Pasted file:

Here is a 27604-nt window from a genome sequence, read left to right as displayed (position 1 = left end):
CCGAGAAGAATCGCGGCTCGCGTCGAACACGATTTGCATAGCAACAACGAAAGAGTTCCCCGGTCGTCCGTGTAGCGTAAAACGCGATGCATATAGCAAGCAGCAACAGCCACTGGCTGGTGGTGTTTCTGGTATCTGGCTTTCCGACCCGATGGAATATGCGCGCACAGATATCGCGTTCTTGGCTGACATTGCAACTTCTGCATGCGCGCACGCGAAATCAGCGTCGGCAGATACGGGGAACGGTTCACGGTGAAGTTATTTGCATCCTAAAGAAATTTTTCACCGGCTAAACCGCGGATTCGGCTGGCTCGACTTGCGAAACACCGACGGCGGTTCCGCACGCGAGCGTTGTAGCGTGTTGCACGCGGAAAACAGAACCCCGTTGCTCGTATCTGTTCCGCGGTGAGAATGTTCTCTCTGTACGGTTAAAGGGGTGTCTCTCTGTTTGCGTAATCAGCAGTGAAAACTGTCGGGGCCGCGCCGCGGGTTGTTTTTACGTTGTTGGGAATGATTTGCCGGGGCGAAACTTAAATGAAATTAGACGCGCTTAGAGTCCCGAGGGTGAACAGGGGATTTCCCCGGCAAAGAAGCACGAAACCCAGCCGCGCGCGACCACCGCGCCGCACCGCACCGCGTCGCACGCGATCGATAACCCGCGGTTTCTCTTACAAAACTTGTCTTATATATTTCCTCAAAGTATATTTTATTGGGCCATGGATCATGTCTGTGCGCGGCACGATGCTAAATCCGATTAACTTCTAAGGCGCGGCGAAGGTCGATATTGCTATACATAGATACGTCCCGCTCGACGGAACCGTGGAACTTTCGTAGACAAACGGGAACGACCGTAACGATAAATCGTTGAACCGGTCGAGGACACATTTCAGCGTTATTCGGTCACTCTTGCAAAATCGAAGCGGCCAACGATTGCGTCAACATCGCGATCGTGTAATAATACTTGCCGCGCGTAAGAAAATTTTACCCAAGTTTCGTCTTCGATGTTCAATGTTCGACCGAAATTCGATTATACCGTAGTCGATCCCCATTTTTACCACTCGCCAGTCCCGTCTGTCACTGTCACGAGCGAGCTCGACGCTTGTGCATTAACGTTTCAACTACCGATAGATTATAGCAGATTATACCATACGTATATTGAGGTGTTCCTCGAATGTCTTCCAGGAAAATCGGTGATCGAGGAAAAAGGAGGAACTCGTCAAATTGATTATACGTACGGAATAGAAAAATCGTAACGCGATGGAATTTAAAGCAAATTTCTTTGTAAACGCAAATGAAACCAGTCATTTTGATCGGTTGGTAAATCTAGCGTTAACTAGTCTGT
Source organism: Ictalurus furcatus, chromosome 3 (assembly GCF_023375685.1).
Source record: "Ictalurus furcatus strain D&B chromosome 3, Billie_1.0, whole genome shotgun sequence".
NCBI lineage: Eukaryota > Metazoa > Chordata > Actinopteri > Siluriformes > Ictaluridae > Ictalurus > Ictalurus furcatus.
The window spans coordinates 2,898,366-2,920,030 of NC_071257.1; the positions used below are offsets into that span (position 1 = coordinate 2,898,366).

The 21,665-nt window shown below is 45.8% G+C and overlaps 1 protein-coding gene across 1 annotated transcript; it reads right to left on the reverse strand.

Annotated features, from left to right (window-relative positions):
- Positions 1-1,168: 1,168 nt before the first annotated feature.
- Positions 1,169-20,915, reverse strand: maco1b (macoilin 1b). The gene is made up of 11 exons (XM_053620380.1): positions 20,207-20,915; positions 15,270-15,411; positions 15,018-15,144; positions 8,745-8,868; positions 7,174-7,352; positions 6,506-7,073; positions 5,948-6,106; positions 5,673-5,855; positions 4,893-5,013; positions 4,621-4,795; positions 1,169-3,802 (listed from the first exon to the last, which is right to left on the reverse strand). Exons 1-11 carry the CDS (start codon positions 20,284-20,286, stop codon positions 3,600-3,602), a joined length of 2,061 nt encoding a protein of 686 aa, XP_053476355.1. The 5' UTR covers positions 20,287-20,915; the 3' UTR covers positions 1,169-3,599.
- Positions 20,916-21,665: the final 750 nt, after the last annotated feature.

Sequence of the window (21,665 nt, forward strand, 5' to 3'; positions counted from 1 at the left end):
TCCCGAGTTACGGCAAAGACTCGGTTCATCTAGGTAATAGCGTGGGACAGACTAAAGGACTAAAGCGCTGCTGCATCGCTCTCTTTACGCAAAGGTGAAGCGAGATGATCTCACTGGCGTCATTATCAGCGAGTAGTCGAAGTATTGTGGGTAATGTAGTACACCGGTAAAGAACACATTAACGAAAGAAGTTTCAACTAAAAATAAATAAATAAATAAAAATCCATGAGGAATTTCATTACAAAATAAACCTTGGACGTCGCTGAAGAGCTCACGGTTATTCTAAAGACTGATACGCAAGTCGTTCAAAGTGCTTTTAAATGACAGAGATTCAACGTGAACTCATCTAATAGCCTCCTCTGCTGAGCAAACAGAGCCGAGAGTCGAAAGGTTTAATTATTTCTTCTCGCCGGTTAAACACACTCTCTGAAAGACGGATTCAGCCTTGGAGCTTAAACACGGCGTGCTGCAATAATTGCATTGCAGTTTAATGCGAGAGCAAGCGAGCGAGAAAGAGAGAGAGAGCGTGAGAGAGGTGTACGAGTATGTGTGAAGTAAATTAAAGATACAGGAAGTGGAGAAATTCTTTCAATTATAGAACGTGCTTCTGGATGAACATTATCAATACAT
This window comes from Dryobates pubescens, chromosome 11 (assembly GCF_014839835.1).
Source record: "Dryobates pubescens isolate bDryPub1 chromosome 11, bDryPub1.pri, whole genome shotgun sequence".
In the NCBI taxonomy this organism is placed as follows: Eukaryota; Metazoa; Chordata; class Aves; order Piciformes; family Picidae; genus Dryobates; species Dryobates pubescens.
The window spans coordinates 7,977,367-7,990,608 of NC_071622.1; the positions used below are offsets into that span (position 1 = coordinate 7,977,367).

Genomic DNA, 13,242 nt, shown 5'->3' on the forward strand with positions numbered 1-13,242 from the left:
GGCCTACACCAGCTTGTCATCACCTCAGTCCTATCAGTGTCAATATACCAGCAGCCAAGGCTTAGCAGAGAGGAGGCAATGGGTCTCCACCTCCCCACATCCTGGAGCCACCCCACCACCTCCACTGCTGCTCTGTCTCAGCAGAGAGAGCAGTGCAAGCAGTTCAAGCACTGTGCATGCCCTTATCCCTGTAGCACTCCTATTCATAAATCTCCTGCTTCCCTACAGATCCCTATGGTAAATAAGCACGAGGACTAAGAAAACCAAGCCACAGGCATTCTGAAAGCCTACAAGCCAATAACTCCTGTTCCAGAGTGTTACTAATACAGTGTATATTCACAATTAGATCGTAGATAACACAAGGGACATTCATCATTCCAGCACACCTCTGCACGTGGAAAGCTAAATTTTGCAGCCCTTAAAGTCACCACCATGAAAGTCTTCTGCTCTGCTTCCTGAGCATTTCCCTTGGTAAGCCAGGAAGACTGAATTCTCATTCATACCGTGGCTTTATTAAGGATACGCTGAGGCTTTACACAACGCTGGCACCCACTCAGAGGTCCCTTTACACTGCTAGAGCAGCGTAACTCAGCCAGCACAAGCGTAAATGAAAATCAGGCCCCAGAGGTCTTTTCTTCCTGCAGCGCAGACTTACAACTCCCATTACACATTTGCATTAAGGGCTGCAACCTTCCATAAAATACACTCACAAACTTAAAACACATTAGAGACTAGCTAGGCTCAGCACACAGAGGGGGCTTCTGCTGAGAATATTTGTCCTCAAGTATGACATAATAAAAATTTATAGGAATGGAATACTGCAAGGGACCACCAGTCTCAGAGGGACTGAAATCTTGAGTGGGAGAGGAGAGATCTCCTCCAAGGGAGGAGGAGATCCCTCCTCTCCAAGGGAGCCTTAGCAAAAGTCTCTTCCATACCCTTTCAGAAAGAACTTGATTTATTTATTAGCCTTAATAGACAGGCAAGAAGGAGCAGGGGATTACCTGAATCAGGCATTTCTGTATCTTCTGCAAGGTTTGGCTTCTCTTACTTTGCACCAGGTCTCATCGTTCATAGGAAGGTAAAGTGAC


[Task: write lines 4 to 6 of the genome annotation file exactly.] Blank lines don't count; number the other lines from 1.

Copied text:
Source record: "Ictalurus furcatus strain D&B chromosome 3, Billie_1.0, whole genome shotgun sequence".
NCBI lineage: Eukaryota > Metazoa > Chordata > Actinopteri > Siluriformes > Ictaluridae > Ictalurus > Ictalurus furcatus.
The window spans coordinates 2,898,366-2,920,030 of NC_071257.1; the positions used below are offsets into that span (position 1 = coordinate 2,898,366).